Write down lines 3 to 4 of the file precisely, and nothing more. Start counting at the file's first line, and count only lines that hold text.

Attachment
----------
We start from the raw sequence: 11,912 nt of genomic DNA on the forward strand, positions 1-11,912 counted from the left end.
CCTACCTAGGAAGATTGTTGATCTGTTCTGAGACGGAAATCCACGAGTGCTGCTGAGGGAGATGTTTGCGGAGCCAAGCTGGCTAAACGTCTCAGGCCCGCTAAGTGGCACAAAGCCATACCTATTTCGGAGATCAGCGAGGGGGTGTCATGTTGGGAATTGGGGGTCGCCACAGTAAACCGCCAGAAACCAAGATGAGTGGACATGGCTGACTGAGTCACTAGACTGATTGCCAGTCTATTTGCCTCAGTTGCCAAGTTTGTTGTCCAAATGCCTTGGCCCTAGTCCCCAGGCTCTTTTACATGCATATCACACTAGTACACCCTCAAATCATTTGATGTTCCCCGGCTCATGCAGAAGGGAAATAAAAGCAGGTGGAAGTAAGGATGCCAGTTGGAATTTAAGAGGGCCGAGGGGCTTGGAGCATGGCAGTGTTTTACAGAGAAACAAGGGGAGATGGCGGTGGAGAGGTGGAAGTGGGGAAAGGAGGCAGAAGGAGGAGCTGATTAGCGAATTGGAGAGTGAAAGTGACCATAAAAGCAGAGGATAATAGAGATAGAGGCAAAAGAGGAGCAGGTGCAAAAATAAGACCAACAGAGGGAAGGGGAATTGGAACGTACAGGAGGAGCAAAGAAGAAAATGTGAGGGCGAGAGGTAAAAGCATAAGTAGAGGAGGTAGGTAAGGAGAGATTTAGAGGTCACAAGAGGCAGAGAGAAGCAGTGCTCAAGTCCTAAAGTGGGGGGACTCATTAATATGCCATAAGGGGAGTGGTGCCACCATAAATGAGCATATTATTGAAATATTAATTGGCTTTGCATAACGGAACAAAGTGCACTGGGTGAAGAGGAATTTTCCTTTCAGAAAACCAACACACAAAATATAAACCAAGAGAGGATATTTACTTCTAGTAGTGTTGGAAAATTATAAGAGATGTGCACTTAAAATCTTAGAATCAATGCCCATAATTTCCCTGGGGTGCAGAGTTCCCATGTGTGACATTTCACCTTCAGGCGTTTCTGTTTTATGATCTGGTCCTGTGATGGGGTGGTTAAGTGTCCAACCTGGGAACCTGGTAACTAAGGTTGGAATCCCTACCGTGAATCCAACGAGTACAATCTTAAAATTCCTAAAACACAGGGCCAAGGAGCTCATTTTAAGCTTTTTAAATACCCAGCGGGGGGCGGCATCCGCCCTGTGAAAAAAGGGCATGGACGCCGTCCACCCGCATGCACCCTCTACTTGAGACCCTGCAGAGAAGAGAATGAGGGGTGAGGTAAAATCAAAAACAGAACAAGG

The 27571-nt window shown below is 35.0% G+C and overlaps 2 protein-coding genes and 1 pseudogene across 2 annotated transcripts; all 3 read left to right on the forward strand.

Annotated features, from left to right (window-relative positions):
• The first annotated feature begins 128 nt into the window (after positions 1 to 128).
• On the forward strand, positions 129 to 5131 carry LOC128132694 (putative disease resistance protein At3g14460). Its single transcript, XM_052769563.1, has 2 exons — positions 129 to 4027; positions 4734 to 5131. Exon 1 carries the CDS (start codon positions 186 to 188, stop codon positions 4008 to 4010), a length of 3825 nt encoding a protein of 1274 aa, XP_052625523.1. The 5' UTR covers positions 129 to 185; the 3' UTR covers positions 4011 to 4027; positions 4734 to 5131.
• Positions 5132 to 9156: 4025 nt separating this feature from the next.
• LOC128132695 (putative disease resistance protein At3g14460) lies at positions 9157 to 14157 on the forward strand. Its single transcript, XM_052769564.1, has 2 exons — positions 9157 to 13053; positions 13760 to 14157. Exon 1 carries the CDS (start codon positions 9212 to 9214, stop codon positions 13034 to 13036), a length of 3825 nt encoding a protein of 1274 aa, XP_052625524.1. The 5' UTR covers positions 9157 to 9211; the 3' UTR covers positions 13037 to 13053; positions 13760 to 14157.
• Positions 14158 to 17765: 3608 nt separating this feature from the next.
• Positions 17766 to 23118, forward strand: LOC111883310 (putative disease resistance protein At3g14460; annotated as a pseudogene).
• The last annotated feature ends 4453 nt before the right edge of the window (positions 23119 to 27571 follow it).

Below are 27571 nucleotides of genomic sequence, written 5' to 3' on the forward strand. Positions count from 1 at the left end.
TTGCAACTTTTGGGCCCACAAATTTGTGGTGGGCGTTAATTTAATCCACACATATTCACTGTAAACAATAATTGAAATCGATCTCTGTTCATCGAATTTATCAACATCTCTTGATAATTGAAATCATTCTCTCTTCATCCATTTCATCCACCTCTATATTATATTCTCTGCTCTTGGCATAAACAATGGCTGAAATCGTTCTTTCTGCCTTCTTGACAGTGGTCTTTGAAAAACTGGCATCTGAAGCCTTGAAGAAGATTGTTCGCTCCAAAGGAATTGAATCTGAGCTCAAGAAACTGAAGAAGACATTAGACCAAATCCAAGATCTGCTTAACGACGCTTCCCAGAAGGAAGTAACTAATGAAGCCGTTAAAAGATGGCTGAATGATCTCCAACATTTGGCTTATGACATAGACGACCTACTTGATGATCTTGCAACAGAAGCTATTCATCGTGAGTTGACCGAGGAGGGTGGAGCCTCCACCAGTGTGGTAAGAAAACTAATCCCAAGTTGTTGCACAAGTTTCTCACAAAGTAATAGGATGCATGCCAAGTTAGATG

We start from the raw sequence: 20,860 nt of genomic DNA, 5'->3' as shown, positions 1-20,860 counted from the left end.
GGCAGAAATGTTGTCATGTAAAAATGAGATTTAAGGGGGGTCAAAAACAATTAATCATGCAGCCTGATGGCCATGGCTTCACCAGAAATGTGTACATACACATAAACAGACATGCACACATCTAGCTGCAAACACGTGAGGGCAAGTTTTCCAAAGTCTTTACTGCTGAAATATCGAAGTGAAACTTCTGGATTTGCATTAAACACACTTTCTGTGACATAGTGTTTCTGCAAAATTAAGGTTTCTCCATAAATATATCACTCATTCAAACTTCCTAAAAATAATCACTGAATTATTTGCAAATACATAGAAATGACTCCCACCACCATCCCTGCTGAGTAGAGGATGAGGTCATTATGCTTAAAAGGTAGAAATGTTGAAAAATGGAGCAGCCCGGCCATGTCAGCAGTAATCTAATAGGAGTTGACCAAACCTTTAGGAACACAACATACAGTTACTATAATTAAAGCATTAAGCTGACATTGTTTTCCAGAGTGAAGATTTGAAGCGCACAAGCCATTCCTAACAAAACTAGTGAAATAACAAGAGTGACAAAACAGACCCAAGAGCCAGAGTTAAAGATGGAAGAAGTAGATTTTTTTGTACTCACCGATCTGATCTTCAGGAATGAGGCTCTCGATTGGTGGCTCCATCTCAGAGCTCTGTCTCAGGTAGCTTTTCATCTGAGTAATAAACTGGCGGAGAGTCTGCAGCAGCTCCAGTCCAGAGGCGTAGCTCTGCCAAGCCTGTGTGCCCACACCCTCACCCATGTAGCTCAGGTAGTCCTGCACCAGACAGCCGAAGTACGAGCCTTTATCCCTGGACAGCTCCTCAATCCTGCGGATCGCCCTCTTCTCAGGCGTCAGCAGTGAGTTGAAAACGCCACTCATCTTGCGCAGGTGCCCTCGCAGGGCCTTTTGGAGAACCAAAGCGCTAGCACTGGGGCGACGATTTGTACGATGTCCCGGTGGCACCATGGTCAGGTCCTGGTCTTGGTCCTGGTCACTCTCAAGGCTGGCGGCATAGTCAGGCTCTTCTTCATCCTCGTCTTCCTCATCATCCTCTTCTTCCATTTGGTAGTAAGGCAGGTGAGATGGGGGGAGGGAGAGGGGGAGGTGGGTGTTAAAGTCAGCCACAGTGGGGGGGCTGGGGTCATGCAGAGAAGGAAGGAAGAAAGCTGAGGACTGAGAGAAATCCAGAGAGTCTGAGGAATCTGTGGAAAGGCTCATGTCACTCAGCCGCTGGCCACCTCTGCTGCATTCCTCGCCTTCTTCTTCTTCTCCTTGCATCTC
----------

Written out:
The 27571-nt window shown below is 35.0% G+C and overlaps 2 protein-coding genes and 1 pseudogene across 2 annotated transcripts; all 3 read left to right on the forward strand.

Annotated features, from left to right (window-relative positions):